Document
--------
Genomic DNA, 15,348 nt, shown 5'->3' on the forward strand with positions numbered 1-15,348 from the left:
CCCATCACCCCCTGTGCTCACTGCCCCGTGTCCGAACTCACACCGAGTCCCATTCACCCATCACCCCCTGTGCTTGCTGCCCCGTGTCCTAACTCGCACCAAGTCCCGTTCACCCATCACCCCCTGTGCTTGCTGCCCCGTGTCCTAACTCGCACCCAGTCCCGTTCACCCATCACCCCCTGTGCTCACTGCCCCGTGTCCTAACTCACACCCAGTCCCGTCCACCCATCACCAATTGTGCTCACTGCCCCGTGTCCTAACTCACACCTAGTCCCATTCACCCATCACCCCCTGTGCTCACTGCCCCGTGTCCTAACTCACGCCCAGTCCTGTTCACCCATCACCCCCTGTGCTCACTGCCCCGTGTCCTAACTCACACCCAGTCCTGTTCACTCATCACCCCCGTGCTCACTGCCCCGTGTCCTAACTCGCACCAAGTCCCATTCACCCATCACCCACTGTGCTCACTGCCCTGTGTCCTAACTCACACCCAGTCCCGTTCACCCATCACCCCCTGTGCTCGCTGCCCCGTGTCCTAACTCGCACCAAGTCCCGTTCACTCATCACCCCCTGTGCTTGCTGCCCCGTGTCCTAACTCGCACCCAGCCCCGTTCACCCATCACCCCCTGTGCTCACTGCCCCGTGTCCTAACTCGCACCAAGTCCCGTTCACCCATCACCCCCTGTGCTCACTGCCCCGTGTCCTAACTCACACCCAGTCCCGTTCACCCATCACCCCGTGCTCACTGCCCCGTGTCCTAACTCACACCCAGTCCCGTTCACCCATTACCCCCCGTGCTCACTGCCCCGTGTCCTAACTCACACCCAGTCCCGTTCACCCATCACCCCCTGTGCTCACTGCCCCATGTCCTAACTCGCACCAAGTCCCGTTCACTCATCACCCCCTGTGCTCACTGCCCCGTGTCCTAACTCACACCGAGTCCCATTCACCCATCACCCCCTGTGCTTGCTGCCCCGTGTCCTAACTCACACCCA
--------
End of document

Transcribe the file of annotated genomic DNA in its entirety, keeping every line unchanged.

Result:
Genomic DNA, 15,348 nt, shown 5'->3' on the forward strand with positions numbered 1-15,348 from the left:
CCCATCACCCCCTGTGCTCACTGCCCCGTGTCCGAACTCACACCGAGTCCCATTCACCCATCACCCCCTGTGCTTGCTGCCCCGTGTCCTAACTCGCACCAAGTCCCGTTCACCCATCACCCCCTGTGCTTGCTGCCCCGTGTCCTAACTCGCACCCAGTCCCGTTCACCCATCACCCCCTGTGCTCACTGCCCCGTGTCCTAACTCACACCCAGTCCCGTCCACCCATCACCAATTGTGCTCACTGCCCCGTGTCCTAACTCACACCTAGTCCCATTCACCCATCACCCCCTGTGCTCACTGCCCCGTGTCCTAACTCACGCCCAGTCCTGTTCACCCATCACCCCCTGTGCTCACTGCCCCGTGTCCTAACTCACACCCAGTCCTGTTCACTCATCACCCCCGTGCTCACTGCCCCGTGTCCTAACTCGCACCAAGTCCCATTCACCCATCACCCACTGTGCTCACTGCCCTGTGTCCTAACTCACACCCAGTCCCGTTCACCCATCACCCCCTGTGCTCGCTGCCCCGTGTCCTAACTCGCACCAAGTCCCGTTCACTCATCACCCCCTGTGCTTGCTGCCCCGTGTCCTAACTCGCACCCAGCCCCGTTCACCCATCACCCCCTGTGCTCACTGCCCCGTGTCCTAACTCGCACCAAGTCCCGTTCACCCATCACCCCCTGTGCTCACTGCCCCGTGTCCTAACTCACACCCAGTCCCGTTCACCCATCACCCCGTGCTCACTGCCCCGTGTCCTAACTCACACCCAGTCCCGTTCACCCATTACCCCCCGTGCTCACTGCCCCGTGTCCTAACTCACACCCAGTCCCGTTCACCCATCACCCCCTGTGCTCACTGCCCCATGTCCTAACTCGCACCAAGTCCCGTTCACTCATCACCCCCTGTGCTCACTGCCCCGTGTCCTAACTCACACCGAGTCCCATTCACCCATCACCCCCTGTGCTTGCTGCCCCGTGTCCTAACTCACACCCA